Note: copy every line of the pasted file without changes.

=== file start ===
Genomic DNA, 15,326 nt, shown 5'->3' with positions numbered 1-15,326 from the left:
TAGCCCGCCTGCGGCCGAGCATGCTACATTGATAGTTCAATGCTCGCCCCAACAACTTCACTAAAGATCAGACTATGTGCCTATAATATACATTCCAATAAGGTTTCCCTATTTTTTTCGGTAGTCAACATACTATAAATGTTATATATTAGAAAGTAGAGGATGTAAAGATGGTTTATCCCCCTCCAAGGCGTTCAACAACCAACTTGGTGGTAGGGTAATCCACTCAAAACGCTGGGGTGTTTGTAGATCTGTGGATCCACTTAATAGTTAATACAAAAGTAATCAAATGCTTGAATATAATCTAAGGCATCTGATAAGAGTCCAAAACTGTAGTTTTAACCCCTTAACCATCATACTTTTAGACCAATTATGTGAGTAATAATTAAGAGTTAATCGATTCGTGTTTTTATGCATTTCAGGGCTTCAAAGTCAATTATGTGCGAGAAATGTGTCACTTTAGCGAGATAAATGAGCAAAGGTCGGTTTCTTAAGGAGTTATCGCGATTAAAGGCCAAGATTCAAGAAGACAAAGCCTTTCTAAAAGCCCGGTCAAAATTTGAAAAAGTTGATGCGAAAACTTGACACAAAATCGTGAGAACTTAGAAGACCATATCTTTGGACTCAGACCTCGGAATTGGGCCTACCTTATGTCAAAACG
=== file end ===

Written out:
Genomic DNA, 15,326 nt, shown 5'->3' with positions numbered 1-15,326 from the left:
TAGCCCGCCTGCGGCCGAGCATGCTACATTGATAGTTCAATGCTCGCCCCAACAACTTCACTAAAGATCAGACTATGTGCCTATAATATACATTCCAATAAGGTTTCCCTATTTTTTTCGGTAGTCAACATACTATAAATGTTATATATTAGAAAGTAGAGGATGTAAAGATGGTTTATCCCCCTCCAAGGCGTTCAACAACCAACTTGGTGGTAGGGTAATCCACTCAAAACGCTGGGGTGTTTGTAGATCTGTGGATCCACTTAATAGTTAATACAAAAGTAATCAAATGCTTGAATATAATCTAAGGCATCTGATAAGAGTCCAAAACTGTAGTTTTAACCCCTTAACCATCATACTTTTAGACCAATTATGTGAGTAATAATTAAGAGTTAATCGATTCGTGTTTTTATGCATTTCAGGGCTTCAAAGTCAATTATGTGCGAGAAATGTGTCACTTTAGCGAGATAAATGAGCAAAGGTCGGTTTCTTAAGGAGTTATCGCGATTAAAGGCCAAGATTCAAGAAGACAAAGCCTTTCTAAAAGCCCGGTCAAAATTTGAAAAAGTTGATGCGAAAACTTGACACAAAATCGTGAGAACTTAGAAGACCATATCTTTGGACTCAGACCTCGGAATTGGGCCTACCTTATGTCAAAACG